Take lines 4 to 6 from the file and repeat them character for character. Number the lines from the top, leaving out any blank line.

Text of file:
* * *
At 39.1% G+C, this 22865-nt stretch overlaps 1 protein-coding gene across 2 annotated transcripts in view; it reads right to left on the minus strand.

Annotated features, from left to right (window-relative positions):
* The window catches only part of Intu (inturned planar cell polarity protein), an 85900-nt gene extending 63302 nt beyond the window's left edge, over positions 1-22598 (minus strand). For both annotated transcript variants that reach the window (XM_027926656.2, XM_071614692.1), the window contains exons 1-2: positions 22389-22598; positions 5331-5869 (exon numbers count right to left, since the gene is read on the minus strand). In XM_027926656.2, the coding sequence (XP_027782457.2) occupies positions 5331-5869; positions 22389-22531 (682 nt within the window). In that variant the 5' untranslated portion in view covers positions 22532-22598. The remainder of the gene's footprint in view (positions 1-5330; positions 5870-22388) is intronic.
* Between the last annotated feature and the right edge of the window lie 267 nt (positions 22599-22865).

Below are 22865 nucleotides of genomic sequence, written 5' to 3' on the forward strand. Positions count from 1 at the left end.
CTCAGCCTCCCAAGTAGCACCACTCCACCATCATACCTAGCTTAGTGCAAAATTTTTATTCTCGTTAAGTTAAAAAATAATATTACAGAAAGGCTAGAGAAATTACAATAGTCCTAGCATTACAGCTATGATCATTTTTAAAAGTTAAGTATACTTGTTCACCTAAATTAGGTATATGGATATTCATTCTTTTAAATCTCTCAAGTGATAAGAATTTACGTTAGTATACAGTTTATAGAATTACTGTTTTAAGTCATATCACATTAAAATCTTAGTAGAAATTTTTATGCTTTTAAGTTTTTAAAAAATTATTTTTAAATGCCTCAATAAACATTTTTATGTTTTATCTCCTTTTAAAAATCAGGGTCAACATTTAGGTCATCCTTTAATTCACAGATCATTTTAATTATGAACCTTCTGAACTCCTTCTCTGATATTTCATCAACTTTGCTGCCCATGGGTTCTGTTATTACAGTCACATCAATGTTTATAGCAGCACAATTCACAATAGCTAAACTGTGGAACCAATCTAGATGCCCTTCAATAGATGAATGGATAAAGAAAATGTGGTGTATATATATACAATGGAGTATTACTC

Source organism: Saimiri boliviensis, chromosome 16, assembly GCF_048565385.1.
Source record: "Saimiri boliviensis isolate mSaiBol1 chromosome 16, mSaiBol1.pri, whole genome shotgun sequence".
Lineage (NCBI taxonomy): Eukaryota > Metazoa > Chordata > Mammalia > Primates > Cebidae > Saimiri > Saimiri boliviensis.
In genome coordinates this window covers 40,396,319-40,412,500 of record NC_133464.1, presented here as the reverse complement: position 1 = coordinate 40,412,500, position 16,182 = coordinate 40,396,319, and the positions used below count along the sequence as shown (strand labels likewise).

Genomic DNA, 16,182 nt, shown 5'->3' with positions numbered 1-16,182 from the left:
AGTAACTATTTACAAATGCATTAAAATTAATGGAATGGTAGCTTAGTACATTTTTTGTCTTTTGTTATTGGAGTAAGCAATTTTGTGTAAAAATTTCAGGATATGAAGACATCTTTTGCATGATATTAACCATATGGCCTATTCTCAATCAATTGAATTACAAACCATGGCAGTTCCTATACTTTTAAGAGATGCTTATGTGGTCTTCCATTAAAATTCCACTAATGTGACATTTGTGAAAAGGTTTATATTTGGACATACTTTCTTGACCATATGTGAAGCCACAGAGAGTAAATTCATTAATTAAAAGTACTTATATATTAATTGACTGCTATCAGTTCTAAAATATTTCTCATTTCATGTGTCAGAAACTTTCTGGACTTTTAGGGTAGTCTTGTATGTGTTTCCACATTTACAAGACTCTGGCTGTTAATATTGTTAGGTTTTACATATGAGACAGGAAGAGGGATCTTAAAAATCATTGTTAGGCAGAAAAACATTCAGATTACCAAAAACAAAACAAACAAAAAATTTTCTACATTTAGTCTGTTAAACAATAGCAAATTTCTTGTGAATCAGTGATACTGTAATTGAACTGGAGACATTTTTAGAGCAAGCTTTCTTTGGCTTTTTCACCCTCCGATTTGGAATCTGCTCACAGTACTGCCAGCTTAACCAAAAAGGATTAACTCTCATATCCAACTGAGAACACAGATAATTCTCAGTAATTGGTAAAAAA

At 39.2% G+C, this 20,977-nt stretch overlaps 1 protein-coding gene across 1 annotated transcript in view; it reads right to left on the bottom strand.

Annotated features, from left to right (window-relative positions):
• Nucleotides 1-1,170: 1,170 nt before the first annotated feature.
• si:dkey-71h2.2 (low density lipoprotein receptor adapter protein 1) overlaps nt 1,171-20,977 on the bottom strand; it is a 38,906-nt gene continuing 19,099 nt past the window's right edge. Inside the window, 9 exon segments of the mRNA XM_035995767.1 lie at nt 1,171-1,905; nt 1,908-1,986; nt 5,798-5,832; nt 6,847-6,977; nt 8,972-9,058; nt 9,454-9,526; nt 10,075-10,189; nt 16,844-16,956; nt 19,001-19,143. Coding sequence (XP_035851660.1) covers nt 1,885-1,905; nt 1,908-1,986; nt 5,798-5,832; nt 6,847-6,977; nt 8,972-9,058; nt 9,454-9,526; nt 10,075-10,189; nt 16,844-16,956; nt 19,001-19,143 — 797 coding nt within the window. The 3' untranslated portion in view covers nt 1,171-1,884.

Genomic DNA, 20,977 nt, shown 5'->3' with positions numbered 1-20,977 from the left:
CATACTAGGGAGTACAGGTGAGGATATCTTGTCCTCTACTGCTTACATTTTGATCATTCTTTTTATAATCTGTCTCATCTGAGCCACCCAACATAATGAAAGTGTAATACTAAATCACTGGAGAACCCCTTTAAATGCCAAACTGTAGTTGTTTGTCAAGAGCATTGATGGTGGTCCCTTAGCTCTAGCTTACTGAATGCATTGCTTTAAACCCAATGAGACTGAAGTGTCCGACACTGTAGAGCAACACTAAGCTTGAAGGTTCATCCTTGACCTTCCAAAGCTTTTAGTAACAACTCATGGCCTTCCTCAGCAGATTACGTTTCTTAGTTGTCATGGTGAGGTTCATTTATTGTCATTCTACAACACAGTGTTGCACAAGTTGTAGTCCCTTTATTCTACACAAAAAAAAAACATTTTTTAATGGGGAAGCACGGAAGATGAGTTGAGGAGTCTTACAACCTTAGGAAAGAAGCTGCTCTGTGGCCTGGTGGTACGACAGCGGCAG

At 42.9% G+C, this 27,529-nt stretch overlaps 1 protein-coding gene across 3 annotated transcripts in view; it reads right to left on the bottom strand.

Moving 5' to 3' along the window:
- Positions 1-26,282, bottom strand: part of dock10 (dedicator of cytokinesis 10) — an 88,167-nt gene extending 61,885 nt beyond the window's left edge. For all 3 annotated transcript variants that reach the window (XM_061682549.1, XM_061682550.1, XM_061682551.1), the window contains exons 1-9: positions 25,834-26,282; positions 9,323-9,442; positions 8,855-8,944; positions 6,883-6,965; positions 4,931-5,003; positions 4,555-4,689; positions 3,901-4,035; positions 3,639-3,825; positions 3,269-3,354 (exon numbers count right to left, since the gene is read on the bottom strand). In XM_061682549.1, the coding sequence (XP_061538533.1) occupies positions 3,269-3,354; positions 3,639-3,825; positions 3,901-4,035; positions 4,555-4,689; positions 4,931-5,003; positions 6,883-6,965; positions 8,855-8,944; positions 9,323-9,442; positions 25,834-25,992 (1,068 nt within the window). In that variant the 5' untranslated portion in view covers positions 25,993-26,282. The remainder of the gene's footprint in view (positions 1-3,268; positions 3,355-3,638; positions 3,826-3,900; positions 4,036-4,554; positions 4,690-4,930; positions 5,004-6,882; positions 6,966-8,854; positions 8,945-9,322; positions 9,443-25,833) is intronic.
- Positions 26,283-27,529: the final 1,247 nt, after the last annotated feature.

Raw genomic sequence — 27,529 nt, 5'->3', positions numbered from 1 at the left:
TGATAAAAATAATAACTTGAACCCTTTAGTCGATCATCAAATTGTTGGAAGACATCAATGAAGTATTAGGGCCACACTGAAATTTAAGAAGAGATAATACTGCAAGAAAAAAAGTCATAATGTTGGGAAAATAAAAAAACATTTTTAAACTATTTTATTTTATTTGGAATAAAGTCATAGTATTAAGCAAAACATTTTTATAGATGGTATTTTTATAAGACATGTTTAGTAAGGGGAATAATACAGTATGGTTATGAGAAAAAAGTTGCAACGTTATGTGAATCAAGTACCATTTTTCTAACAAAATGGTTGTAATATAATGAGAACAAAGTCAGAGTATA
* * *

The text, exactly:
* Between the last annotated feature and the right edge of the window lie 267 nt (positions 22599-22865).

Below are 22865 nucleotides of genomic sequence, written 5' to 3' on the forward strand. Positions count from 1 at the left end.
CTCAGCCTCCCAAGTAGCACCACTCCACCATCATACCTAGCTTAGTGCAAAATTTTTATTCTCGTTAAGTTAAAAAATAATATTACAGAAAGGCTAGAGAAATTACAATAGTCCTAGCATTACAGCTATGATCATTTTTAAAAGTTAAGTATACTTGTTCACCTAAATTAGGTATATGGATATTCATTCTTTTAAATCTCTCAAGTGATAAGAATTTACGTTAGTATACAGTTTATAGAATTACTGTTTTAAGTCATATCACATTAAAATCTTAGTAGAAATTTTTATGCTTTTAAGTTTTTAAAAAATTATTTTTAAATGCCTCAATAAACATTTTTATGTTTTATCTCCTTTTAAAAATCAGGGTCAACATTTAGGTCATCCTTTAATTCACAGATCATTTTAATTATGAACCTTCTGAACTCCTTCTCTGATATTTCATCAACTTTGCTGCCCATGGGTTCTGTTATTACAGTCACATCAATGTTTATAGCAGCACAATTCACAATAGCTAAACTGTGGAACCAATCTAGATGCCCTTCAATAGATGAATGGATAAAGAAAATGTGGTGTATATATATACAATGGAGTATTACTC